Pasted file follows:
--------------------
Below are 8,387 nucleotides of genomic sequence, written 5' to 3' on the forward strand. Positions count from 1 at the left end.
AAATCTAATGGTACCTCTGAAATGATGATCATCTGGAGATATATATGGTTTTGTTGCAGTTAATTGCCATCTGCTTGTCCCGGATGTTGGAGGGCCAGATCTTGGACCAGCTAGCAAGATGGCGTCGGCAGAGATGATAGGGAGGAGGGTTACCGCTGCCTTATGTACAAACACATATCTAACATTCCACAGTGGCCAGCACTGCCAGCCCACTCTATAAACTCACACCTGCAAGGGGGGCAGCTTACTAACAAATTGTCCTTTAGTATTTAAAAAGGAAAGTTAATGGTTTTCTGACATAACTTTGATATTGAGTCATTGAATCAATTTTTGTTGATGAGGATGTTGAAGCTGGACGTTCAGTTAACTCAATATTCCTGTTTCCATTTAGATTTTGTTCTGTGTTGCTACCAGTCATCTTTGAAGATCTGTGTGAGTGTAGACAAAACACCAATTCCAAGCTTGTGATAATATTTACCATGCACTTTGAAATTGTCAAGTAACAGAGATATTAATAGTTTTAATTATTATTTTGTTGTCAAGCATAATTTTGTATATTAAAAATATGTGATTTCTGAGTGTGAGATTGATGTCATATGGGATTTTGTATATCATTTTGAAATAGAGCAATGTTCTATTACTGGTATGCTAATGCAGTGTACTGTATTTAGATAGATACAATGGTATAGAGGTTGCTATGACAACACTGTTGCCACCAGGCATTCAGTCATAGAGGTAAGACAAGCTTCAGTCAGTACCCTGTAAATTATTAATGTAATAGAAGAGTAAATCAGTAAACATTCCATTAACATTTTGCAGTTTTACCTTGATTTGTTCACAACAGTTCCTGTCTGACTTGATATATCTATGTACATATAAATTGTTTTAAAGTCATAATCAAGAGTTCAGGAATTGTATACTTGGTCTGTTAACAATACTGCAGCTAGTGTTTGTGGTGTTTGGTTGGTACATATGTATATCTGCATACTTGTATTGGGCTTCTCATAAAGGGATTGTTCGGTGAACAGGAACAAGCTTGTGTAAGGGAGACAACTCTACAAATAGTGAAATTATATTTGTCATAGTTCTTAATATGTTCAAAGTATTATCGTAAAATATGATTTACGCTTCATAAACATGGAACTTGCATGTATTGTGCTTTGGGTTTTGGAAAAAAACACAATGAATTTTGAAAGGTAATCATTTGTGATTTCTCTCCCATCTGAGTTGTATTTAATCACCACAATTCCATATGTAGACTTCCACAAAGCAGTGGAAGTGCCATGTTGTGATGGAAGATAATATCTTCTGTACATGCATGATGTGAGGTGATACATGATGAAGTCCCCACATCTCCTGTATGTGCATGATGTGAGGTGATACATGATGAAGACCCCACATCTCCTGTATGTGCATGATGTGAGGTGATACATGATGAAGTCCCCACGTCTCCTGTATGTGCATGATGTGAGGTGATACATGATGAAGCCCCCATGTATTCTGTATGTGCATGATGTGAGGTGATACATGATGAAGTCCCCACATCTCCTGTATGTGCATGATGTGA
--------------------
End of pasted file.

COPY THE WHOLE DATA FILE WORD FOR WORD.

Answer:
Below are 8,387 nucleotides of genomic sequence, written 5' to 3' on the forward strand. Positions count from 1 at the left end.
AAATCTAATGGTACCTCTGAAATGATGATCATCTGGAGATATATATGGTTTTGTTGCAGTTAATTGCCATCTGCTTGTCCCGGATGTTGGAGGGCCAGATCTTGGACCAGCTAGCAAGATGGCGTCGGCAGAGATGATAGGGAGGAGGGTTACCGCTGCCTTATGTACAAACACATATCTAACATTCCACAGTGGCCAGCACTGCCAGCCCACTCTATAAACTCACACCTGCAAGGGGGGCAGCTTACTAACAAATTGTCCTTTAGTATTTAAAAAGGAAAGTTAATGGTTTTCTGACATAACTTTGATATTGAGTCATTGAATCAATTTTTGTTGATGAGGATGTTGAAGCTGGACGTTCAGTTAACTCAATATTCCTGTTTCCATTTAGATTTTGTTCTGTGTTGCTACCAGTCATCTTTGAAGATCTGTGTGAGTGTAGACAAAACACCAATTCCAAGCTTGTGATAATATTTACCATGCACTTTGAAATTGTCAAGTAACAGAGATATTAATAGTTTTAATTATTATTTTGTTGTCAAGCATAATTTTGTATATTAAAAATATGTGATTTCTGAGTGTGAGATTGATGTCATATGGGATTTTGTATATCATTTTGAAATAGAGCAATGTTCTATTACTGGTATGCTAATGCAGTGTACTGTATTTAGATAGATACAATGGTATAGAGGTTGCTATGACAACACTGTTGCCACCAGGCATTCAGTCATAGAGGTAAGACAAGCTTCAGTCAGTACCCTGTAAATTATTAATGTAATAGAAGAGTAAATCAGTAAACATTCCATTAACATTTTGCAGTTTTACCTTGATTTGTTCACAACAGTTCCTGTCTGACTTGATATATCTATGTACATATAAATTGTTTTAAAGTCATAATCAAGAGTTCAGGAATTGTATACTTGGTCTGTTAACAATACTGCAGCTAGTGTTTGTGGTGTTTGGTTGGTACATATGTATATCTGCATACTTGTATTGGGCTTCTCATAAAGGGATTGTTCGGTGAACAGGAACAAGCTTGTGTAAGGGAGACAACTCTACAAATAGTGAAATTATATTTGTCATAGTTCTTAATATGTTCAAAGTATTATCGTAAAATATGATTTACGCTTCATAAACATGGAACTTGCATGTATTGTGCTTTGGGTTTTGGAAAAAAACACAATGAATTTTGAAAGGTAATCATTTGTGATTTCTCTCCCATCTGAGTTGTATTTAATCACCACAATTCCATATGTAGACTTCCACAAAGCAGTGGAAGTGCCATGTTGTGATGGAAGATAATATCTTCTGTACATGCATGATGTGAGGTGATACATGATGAAGTCCCCACATCTCCTGTATGTGCATGATGTGAGGTGATACATGATGAAGACCCCACATCTCCTGTATGTGCATGATGTGAGGTGATACATGATGAAGTCCCCACGTCTCCTGTATGTGCATGATGTGAGGTGATACATGATGAAGCCCCCATGTATTCTGTATGTGCATGATGTGAGGTGATACATGATGAAGTCCCCACATCTCCTGTATGTGCATGATGTGA